Urban Adventures: A Conversation with Summer Davis
This month, we’re interviewing women from all over the world who had started their own tour company. We had the privilege of speaking with Summer Davis about her experience in the travel industry. Here’s a glimpse into our conversation.
Tell us about yourself! What do you do when you’re not traveling the world? Where are you from? Where do you currently live?
Born and raised in Los Angeles, CA, I have temporarily returned to my homeland where I run a local tour business called Urban Adventures as well as an international tour company called Reflections Travel. Both companies aim to explore and experience the local side of life, so, naturally, I spend most of my free time researching for my tours! Oh, and I have a 9-month-old….
What first inspired you to start your tour company? What’s your company’s mission?
After I had to leave my job with an international tour operator and move back the the States, I really missed traveling and working internationally. Some friends had asked me to take them to Ecuador, where I lived previously, and I thought this was a chance for me to see if I could run trips professionally on my own. After that trip, the requests kept coming for me to organize and lead tours, so I realized it was possible and decided to make this flicker of an idea a reality.
Reflections Travel tours are curated adventures that aim to: Explore. Inspire. Reflect. My guests explore their destination–new and unexpected local spots always with an element of adventure. They should be inspired by their experiences. They also reflect on what they’ve seen, learned and lived, hopefully taking away an enlightened understanding of and compassion for each country and its people.
What are some of the challenges you’ve experienced in running a tour company? What are some of the highlights?
Establishing confidence with vendors when you’ve never used them is a challenge. Depending on the location, they might treat you very well or perhaps just like any other client. My guests have a better experience when a vendor knows me well so I always work to establish a rapport with the ones I’ve never met before. Vendor consistency is another challenge. Sometimes I’ll have a favorite restaurant or lodge I love to take my groups to, and then one time it will be a bust, so much so that I won’t want to return, or at least I’ll want to try out something else. That’s disappointing for me because I expect to always provide great places for my guests–that’s why they’re traveling with me in the first place!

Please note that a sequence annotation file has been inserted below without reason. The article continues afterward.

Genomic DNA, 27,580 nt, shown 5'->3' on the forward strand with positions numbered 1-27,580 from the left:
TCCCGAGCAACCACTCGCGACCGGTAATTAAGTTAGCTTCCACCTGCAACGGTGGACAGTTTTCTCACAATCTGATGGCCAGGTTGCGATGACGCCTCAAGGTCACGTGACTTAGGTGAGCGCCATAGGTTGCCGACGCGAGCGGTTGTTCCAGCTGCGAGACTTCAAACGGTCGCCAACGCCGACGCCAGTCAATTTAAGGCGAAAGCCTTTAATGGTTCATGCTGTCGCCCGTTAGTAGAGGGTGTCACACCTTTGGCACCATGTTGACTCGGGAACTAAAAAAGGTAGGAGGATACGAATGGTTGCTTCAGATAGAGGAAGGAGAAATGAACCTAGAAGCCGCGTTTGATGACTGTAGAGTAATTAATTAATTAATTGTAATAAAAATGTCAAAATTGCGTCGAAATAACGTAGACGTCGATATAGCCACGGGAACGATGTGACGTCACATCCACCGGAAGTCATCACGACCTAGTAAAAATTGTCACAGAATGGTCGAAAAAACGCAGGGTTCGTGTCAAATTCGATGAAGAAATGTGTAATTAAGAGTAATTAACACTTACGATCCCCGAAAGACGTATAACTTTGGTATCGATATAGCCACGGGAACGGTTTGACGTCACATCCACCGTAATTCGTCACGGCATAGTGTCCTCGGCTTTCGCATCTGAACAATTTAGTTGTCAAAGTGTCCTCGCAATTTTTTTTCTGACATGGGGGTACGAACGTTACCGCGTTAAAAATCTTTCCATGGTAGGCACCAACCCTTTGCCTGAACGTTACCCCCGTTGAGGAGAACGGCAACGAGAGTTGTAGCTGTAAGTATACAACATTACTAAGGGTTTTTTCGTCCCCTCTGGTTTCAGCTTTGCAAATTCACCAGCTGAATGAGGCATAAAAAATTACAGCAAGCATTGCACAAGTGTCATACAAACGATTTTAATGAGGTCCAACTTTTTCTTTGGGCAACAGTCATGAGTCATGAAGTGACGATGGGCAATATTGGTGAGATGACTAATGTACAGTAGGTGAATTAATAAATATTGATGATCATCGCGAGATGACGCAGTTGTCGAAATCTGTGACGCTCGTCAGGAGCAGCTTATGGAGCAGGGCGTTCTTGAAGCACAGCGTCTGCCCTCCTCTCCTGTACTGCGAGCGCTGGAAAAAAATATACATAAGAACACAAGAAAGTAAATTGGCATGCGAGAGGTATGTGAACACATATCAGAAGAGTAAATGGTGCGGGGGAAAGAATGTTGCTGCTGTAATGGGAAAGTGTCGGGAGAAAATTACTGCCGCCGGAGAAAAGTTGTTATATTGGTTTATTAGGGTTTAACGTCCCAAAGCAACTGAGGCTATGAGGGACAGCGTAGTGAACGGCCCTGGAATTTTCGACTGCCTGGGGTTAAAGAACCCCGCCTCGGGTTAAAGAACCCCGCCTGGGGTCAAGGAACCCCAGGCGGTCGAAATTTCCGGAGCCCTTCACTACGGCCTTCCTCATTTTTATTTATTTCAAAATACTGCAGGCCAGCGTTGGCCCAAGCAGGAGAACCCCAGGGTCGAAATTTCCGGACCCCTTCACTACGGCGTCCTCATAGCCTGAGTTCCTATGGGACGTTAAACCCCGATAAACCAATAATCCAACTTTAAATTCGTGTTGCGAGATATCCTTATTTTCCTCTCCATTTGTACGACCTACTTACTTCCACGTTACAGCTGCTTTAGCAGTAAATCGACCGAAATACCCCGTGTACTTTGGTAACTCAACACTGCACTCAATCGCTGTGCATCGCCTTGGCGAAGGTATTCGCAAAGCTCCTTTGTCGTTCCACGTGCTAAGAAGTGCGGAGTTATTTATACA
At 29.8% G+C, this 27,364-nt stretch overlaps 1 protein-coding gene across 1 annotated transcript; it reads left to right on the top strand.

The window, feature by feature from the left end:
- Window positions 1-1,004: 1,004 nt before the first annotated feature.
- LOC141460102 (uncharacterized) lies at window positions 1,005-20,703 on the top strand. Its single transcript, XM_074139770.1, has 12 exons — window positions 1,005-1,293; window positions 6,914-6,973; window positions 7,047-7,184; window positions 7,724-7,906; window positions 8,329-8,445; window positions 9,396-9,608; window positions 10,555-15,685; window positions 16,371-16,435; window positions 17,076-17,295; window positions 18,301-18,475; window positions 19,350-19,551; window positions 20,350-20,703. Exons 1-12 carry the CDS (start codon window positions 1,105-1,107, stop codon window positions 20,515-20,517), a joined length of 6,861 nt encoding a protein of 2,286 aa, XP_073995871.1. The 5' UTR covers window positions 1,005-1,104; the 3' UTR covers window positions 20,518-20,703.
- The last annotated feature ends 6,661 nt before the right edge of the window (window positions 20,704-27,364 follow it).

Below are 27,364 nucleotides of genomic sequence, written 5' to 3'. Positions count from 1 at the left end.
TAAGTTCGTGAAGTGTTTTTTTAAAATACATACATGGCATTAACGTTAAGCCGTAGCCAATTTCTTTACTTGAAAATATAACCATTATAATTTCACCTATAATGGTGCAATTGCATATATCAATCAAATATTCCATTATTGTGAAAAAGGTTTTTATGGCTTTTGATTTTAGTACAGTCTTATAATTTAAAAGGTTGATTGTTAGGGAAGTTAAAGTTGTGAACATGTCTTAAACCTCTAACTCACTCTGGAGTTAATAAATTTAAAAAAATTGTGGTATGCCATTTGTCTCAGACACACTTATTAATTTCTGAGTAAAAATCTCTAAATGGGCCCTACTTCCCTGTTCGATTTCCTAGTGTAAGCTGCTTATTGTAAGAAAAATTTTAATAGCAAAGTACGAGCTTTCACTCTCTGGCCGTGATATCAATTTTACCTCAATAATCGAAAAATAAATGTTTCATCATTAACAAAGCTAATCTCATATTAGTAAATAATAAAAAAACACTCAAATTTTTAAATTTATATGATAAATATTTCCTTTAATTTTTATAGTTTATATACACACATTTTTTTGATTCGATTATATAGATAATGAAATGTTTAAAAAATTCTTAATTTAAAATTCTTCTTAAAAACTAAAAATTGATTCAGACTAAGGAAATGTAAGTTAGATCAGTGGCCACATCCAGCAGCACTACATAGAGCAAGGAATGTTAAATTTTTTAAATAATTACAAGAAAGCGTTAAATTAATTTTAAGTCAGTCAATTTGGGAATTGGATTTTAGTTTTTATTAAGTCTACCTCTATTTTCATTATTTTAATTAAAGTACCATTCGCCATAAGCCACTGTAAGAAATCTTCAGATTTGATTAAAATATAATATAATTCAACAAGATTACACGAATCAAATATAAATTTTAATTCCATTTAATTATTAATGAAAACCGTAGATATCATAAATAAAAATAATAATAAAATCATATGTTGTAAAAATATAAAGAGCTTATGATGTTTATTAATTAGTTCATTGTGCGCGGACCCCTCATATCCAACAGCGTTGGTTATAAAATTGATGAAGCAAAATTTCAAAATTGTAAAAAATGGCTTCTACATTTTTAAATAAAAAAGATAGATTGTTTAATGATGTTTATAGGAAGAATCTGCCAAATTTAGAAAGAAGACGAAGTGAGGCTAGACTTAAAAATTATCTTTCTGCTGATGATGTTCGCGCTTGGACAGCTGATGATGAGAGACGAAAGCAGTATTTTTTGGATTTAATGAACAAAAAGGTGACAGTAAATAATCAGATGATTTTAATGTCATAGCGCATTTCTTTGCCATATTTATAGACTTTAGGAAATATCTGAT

Watching guests lose their inhibitions and really enjoy themselves–whether chatting with locals, dancing to local music or drumming alongside the locals–that’s when I feel I’ve really accomplished my purpose. I hate to see my guests feel uptight, uncomfortable or disappointed and always try to draw their attention to the beauty, intricacy, cleverness and/or kindness of a place and its people. I always feel relieved and elated when guests comment on how much they loved a trip or how it really open their eyes and changed them.
How have you spread the word about your tours?
Mostly by word of mouth, through Facebook and a tiny bit of advertising. I know a lot of people so I try to use that to my advantage. I feel that people who are brought to me by a few degrees of separation are going to be the best clients for my tours.
What do you wish you knew before starting your company?
Slow and steady is better. Don’t waste a lot of time on researching (another fun aspect of the job) lots of different tours. Design one that really highlights your experience, passion and abilities, and stick with it until you’ve worked out all the kinks and figured out how to get enough clients to fill your trips!
What are some of your company’s upcoming tours/trips?
Next year will be the first theme-focused tour–Watercolor Morocco–which will be accompanied by a professional watercolorist who will run a 3-day workshop and the tour will include many art-focused elements, such as a calligraphy class and photography tour. I also have itineraries pending for food tours in Morocco, Peru, Ecuador and Chile/Argentina.
In February, I’m running a Cuba Cultural Adventure–a people-to-people experience exploring much of the island of Cuba.
Are there any tips you’d give someone else considering starting a tour company?
Expect to work hard–it’s not just fun and games (though that’s important too)! Give yourself plenty of time to run the backend business (price quotes, itinerary write-ups, bookings, payments, sales, advertising) when setting the dates for the tours. Especially when you’re first starting, it can take a while to fill a trip, but if you offer something unique, you’ll find your niche!